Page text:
by Roxana Preda





rsz schmied 1

Looking at the tableau of Wieland Schmied’s career with an innocent eye, we have to assume that he must have been a happy man. After studying art history and law in Vienna, he became a prominent art critic and journalist. He was the principal curator of the National Gallery in Berlin until 1975, then became Director of the DAAD [German Academic Exchange Office] and finally Professor of Art History at the Art Academy in Munich. From 1995, he was President of the Bavarian Academy of Art. Among his important cultural appointments, he found the time to write numerous books on modernist art, particularly on surrealism and Giorgio de Chirico; he received several awards in recognition of his work. The title of his autobiography, Lust am Widerspruch [The Enjoyment of Contradiction], was Schmied’s affirmation that his fulfilled professional life had been a struggle for difficult subjects, difficult art, and difficult individuals.

One of those difficult individuals was Ezra Pound himself. Schmied met him personally in August 1958, at Brunnenburg. In his memoir on his interaction with the poet, Erinnerungen an Ezra Pound, Schmied seems to remember that first encounter very vividly: in the morning he met Pound on the way down towards Brunnenburg and then they turned around to go once more up to the village to have a walk and a discussion. Pound was then passionately interested in cultural communication with scholars and fellow artists, willing to get involved in serious questions about the significance of art for the present. He felt isolated and out of touch - Schmied told him a few names, which Ezra noted. He also told him of a German Minnesänger, Oswald von Wolkenstein. In the afternoon, Schmied was invited to a family ritual: Pound was reading The Cantos to his personal circle. On that day, Vanni Scheiwiller was also there and Pound, sitting on the sofa, read Cantos 36 and 37. Everyone had his copyrsz schmied erinnerungen and the little Siegfried Walter was following the lines with his finger. Schmied returned after a week to listen to another reading, this time of Cantos 43 and 44. He was so moved that he dedicated a chapter of his memoirs to his experience as a listener of Pound own, very special oral delivery.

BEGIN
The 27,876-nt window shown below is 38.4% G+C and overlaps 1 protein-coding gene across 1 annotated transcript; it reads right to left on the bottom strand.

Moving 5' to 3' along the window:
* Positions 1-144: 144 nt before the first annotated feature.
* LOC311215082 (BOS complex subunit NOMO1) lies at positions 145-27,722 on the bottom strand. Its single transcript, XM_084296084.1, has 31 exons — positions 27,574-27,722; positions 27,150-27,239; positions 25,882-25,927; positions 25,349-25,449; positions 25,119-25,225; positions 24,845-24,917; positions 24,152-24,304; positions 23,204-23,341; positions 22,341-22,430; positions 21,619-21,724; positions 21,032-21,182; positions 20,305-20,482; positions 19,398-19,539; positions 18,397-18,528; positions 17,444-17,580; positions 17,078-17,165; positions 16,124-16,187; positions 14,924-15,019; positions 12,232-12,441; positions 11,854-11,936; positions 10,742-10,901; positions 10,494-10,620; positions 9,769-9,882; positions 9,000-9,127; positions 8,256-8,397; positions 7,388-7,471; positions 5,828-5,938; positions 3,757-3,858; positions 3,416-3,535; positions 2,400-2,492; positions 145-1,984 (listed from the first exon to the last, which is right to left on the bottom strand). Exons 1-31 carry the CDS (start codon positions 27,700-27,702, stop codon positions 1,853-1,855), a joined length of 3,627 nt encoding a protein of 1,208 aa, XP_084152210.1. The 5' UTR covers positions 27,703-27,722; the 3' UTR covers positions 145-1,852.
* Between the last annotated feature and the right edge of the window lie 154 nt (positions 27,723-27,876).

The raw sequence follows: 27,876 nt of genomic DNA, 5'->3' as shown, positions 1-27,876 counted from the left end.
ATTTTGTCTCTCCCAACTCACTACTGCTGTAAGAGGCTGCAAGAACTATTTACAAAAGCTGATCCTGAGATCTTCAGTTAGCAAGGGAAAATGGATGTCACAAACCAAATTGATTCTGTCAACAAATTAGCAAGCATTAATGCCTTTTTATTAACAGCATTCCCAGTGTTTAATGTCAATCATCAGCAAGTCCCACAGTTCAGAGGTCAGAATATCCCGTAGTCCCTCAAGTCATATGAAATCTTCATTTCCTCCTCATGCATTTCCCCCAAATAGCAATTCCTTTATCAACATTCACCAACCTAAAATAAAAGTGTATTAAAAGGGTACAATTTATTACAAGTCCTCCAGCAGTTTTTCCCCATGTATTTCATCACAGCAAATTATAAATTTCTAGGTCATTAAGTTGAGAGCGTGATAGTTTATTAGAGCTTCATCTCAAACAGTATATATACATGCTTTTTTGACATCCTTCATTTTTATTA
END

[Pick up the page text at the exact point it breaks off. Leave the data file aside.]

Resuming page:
When Schmied returned to Brunnenburg a year later, in August 1959, the effervescence was gone. He found Pound silent and exhausted, sitting in his armchair and letting the conversation drift by. He told Schmied one unforgettable sentence: I am never really awake (“Ich bin nie richtig wach”).

In 1964, Schmied visited again, this time in Venice. Pound was so deeply sunken in his silence by then that each word seemed to demand physical effort. Schmied felt it would have been tactless to talk. He had prepared topics in advance, had wanted to talk about art and tell Pound about Noh performances in Germany. He had brought a book on Hans Arp as a gift. But Pound's silence compelled him to keep silent himself – the book he threw into the water.

Schmied’s interest in Pound as a person and poet went beyond visits and spectatorship. He helped the family find a sanatorium for the poet in 1966. He followed Pound’s fate while he was alive and became a pilgrim after Pound’s death: Schmied went to Idaho to see the house where the poet was born; he lingered beside Pound’s grave in Venice, looking at other visitors’ reactions to it; and he talked to Olga, or rather, he listened to her.

 rsz schmied ep to wlSchmied’s interest in Pound would stay with him all along his brilliant career as an art historian and man of letters: he wrote five books about the poet, taking care to republish and improve older essays in new editions. Two of his books, such as Ezra Pound Studien. Erster Band [Ezra Pound Studies, volume one, 2000] and Ein Irrer schreibt an einen Blinden [A madman writes to a blind man, 2011] are collections of essays written on various occasions along the years. Schmied’s topics are varied: Vorticism, Noh drama, Eliot and Pound as literary critics, Futurism, Pound’s passion for reading and teaching. But it is not the essays that are Schmied’s most valuable contribution, but rather his monograph on Pound and art, the only one we have and the only complete mapping of this important field. Here, in Die schwierige Schönheit [The difficult beauty], Schmied is in his element and always right. It is a pity that this short book has not been translated into English since it offers both fundamental coordinates and observations of detail that we need. The book is not even too old: it was published in 2003 and in this sense we have to think of it as a true interdisciplinary volume, a result of both professional experience and lifelong affection. Unlike Eva Hesse, Schmiedrsz schmied ss wrote only in German. He was in friendly relations with Pound’s family but was not in the orbit of scholarly research in English.

Schmied’s books about Hundertwasser, de Chirico, Hopper, and Francis Bacon have been translated into English and are widely available, his stature and reputation as an art historian of modernism is secure. But to someone who attended the latest conference at Brunnenburg, Schmied’s intellectual journey is particularly poignant. Like us, he had been on a pilgrimage to a nexus of Pound’s presence; had met the family, pointed out the interesting connection to Oswald von Wolkenstein; had written about Pound and travelled to his holy places. We realize that we are in a certain ply of history, as Schmied had been in his: he saw what we saw, talked with the same people, knew the same lines.

In every respect, he is one of us.